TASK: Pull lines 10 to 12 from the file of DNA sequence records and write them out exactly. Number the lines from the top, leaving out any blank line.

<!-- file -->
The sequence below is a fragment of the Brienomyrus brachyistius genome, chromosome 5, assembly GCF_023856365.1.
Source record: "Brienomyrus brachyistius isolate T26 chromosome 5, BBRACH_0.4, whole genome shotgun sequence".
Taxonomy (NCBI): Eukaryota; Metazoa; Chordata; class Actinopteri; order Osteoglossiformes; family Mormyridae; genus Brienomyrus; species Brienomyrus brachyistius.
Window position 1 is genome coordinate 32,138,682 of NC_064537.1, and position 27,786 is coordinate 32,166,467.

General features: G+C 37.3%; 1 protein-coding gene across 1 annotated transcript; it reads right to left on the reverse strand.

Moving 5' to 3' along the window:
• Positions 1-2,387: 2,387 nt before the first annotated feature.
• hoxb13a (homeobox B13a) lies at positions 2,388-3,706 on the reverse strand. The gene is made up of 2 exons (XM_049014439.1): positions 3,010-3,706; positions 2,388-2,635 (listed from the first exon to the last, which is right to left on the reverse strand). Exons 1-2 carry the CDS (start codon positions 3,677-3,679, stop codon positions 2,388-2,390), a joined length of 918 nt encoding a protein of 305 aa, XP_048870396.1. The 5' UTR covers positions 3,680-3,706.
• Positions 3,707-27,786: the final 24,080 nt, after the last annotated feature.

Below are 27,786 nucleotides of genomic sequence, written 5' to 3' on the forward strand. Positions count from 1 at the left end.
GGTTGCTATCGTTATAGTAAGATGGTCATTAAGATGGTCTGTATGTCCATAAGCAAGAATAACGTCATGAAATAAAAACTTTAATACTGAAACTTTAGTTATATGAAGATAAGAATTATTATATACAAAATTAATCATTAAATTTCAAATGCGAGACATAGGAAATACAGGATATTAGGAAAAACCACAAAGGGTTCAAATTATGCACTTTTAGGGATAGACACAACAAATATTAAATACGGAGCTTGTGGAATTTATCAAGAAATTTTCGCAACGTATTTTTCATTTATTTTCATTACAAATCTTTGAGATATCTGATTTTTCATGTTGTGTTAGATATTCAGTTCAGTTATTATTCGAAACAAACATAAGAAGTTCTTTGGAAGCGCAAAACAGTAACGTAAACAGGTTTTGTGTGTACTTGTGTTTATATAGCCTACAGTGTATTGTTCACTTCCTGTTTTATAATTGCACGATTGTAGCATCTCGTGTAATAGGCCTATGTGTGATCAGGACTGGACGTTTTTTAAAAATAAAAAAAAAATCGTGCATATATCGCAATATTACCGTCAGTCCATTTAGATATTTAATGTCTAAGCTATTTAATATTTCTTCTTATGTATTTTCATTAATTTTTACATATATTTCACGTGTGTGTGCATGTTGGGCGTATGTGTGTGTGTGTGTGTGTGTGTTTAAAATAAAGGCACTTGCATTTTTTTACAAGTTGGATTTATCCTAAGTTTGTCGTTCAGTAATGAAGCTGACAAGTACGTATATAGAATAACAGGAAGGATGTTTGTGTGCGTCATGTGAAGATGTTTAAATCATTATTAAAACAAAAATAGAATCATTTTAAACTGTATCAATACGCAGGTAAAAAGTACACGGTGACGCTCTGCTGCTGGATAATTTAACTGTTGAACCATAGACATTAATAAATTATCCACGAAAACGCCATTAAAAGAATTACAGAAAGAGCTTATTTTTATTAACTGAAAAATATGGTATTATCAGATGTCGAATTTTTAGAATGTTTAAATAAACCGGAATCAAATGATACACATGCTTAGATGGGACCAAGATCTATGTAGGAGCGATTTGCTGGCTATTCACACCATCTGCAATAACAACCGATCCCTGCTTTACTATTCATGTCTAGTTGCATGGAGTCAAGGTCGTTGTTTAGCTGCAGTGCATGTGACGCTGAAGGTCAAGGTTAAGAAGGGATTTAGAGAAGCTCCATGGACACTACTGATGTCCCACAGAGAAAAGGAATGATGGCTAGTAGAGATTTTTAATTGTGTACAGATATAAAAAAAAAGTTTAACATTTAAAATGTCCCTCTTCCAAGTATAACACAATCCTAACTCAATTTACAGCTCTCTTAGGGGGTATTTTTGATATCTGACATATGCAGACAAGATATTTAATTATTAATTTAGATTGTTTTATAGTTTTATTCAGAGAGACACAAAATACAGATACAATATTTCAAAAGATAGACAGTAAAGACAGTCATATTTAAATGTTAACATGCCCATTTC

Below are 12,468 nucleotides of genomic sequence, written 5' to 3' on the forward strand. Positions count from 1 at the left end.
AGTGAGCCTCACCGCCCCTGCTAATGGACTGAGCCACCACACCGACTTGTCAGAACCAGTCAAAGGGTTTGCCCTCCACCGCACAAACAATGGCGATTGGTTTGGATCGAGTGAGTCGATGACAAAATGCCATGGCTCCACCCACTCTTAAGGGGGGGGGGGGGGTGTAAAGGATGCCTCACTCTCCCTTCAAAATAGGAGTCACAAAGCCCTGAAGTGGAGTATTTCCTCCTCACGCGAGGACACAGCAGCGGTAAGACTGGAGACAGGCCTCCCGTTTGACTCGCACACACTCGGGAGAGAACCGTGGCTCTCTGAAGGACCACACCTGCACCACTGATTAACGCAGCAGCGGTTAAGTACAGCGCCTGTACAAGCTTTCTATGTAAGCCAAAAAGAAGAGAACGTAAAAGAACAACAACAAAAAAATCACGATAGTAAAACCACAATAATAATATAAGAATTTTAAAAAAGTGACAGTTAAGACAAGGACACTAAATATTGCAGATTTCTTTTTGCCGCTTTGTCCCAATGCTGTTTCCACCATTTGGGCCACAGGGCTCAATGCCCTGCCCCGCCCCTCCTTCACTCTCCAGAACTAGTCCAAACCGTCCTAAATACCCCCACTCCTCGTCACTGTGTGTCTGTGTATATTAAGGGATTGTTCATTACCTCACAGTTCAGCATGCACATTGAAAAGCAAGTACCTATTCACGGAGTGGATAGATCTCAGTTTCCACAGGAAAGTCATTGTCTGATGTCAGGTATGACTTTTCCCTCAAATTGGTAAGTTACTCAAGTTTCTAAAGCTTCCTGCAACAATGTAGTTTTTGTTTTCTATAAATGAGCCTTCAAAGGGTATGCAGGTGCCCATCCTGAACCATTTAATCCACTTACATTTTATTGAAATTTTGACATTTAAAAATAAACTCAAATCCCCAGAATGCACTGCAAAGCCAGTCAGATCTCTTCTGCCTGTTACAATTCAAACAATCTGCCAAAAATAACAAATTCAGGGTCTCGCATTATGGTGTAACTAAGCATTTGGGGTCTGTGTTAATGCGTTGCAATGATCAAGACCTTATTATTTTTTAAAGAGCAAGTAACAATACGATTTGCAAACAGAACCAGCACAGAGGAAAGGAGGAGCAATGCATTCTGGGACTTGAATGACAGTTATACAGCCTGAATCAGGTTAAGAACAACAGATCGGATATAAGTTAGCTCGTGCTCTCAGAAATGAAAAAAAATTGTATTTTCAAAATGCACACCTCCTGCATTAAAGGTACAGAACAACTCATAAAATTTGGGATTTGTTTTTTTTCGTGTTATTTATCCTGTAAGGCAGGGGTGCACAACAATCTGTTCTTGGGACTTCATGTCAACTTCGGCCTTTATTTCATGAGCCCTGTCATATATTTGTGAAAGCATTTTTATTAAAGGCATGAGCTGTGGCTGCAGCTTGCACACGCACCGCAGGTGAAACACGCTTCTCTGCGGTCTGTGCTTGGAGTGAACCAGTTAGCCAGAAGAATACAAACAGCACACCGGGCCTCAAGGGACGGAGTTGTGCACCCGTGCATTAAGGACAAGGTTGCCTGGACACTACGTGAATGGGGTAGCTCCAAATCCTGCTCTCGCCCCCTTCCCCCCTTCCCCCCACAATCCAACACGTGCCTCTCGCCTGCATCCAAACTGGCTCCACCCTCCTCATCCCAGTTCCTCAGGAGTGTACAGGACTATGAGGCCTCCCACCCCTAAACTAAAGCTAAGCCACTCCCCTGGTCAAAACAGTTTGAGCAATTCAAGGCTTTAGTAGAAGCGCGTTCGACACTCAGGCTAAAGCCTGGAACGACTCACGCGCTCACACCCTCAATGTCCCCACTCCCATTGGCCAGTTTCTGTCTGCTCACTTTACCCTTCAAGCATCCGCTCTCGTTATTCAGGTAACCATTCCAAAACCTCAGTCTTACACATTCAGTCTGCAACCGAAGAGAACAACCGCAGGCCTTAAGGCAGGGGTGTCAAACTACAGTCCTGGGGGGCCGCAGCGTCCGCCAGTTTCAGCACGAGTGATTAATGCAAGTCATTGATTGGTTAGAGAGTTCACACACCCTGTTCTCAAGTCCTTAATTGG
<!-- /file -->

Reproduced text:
Below are 27,786 nucleotides of genomic sequence, written 5' to 3' on the forward strand. Positions count from 1 at the left end.
GGTTGCTATCGTTATAGTAAGATGGTCATTAAGATGGTCTGTATGTCCATAAGCAAGAATAACGTCATGAAATAAAAACTTTAATACTGAAACTTTAGTTATATGAAGATAAGAATTATTATATACAAAATTAATCATTAAATTTCAAATGCGAGACATAGGAAATACAGGATATTAGGAAAAACCACAAAGGGTTCAAATTATGCACTTTTAGGGATAGACACAACAAATATTAAATACGGAGCTTGTGGAATTTATCAAGAAATTTTCGCAACGTATTTTTCATTTATTTTCATTACAAATCTTTGAGATATCTGATTTTTCATGTTGTGTTAGATATTCAGTTCAGTTATTATTCGAAACAAACATAAGAAGTTCTTTGGAAGCGCAAAACAGTAACGTAAACAGGTTTTGTGTGTACTTGTGTTTATATAGCCTACAGTGTATTGTTCACTTCCTGTTTTATAATTGCACGATTGTAGCATCTCGTGTAATAGGCCTATGTGTGATCAGGACTGGACGTTTTTTAAAAATAAAAAAAAAATCGTGCATATATCGCAATATTACCGTCAGTCCATTTAGATATTTAATGTCTAAGCTATTTAATATTTCTTCTTATGTATTTTCATTAATTTTTACATATATTTCACGTGTGTGTGCATGTTGGGCGTATGTGTGTGTGTGTGTGTGTGTGTTTAAAATAAAGGCACTTGCATTTTTTTACAAGTTGGATTTATCCTAAGTTTGTCGTTCAGTAATGAAGCTGACAAGTACGTATATAGAATAACAGGAAGGATGTTTGTGTGCGTCATGTGAAGATGTTTAAATCATTATTAAAACAAAAATAGAATCATTTTAAACTGTATCAATACGCAGGTAAAAAGTACACGGTGACGCTCTGCTGCTGGATAATTTAACTGTTGAACCATAGACATTAATAAATTATCCACGAAAACGCCATTAAAAGAATTACAGAAAGAGCTTATTTTTATTAACTGAAAAATATGGTATTATCAGATGTCGAATTTTTAGAATGTTTAAATAAACCGGAATCAAATGATACACATGCTTAGATGGGACCAAGATCTATGTAGGAGCGATTTGCTGGCTATTCACACCATCTGCAATAACAACCGATCCCTGCTTTACTATTCATGTCTAGTTGCATGGAGTCAAGGTCGTTGTTTAGCTGCAGTGCATGTGACGCTGAAGGTCAAGGTTAAGAAGGGATTTAGAGAAGCTCCATGGACACTACTGATGTCCCACAGAGAAAAGGAATGATGGCTAGTAGAGATTTTTAATTGTGTACAGATATAAAAAAAAAGTTTAACATTTAAAATGTCCCTCTTCCAAGTATAACACAATCCTAACTCAATTTACAGCTCTCTTAGGGGGTATTTTTGATATCTGACATATGCAGACAAGATATTTAATTATTAATTTAGATTGTTTTATAGTTTTATTCAGAGAGACACAAAATACAGATACAATATTTCAAAAGATAGACAGTAAAGACAGTCATATTTAAATGTTAACATGCCCATTTC

Below are 12,468 nucleotides of genomic sequence, written 5' to 3' on the forward strand. Positions count from 1 at the left end.